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Report on Irruputuncu (Chile-Bolivia) — March 1990

Bulletin of the Global Volcanism Network, vol. 15, no. 3 (March 1990)
Managing Editor: Lindsay McClelland.

Irruputuncu (Chile-Bolivia) Eruption reported by press but geologist observes only fumarolic activity

Please cite this report as:

Global Volcanism Program, 1990. Report on Irruputuncu (Chile-Bolivia) (McClelland, L., ed.). Bulletin of the Global Volcanism Network, 15:3. Smithsonian Institution. https://doi.org/10.5479/si.GVP.BGVN199003-355040.

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Irruputuncu

Chile-Bolivia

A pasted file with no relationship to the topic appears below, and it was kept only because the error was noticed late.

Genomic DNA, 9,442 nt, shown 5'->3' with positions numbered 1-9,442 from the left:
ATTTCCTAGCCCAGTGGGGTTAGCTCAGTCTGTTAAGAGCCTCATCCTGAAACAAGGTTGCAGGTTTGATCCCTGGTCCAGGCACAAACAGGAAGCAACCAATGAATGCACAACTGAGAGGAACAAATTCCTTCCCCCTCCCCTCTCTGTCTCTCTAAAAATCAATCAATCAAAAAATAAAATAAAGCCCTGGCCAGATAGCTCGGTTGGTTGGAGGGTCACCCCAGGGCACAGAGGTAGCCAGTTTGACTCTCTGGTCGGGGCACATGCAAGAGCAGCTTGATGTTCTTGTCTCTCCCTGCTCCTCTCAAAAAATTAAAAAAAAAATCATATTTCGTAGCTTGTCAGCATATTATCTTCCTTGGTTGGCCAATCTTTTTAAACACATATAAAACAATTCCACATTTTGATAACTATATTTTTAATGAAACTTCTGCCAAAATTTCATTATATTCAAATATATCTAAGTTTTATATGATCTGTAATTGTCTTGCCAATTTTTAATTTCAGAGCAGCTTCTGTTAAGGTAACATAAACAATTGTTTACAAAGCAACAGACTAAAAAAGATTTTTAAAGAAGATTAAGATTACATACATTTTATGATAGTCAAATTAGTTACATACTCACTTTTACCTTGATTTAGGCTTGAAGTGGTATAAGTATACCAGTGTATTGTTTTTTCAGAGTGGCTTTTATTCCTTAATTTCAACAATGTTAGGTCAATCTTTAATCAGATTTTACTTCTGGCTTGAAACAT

20.73°S, 68.55°W; summit elev. 5163 m

All times are local (unless otherwise noted)


December press reports in Bolivia of an eruption . . .[located 25 km NNW of Olca Volcano] remain unconfirmed, and attempts by Bolivian geologists to fly over the volcano in January were stymied by poor weather. State oil company (ENAP) geologist Patricio Sepulveda reported only normal fumarolic activity at Irruputuncu on 25 March.

Geologic Background. Irruputuncu is a small stratovolcano that straddles the Chile/Bolivia border. It is the youngest and most southerly of a NE-SW-trending chain of volcanoes. It was constructed within the collapse scarp of a Holocene debris avalanche whose deposit extends to the SW. Subsequent eruptions filled much of this scarp and produced thick, viscous lava flows down the W flank. The summit complex contains two craters, the southernmost of which is fumarolically active. The first unambiguous historical eruption took place in November 1995, when phreatic explosions produced dark ash clouds.

Information Contacts: J. Naranjo, SERNAGEOMIN.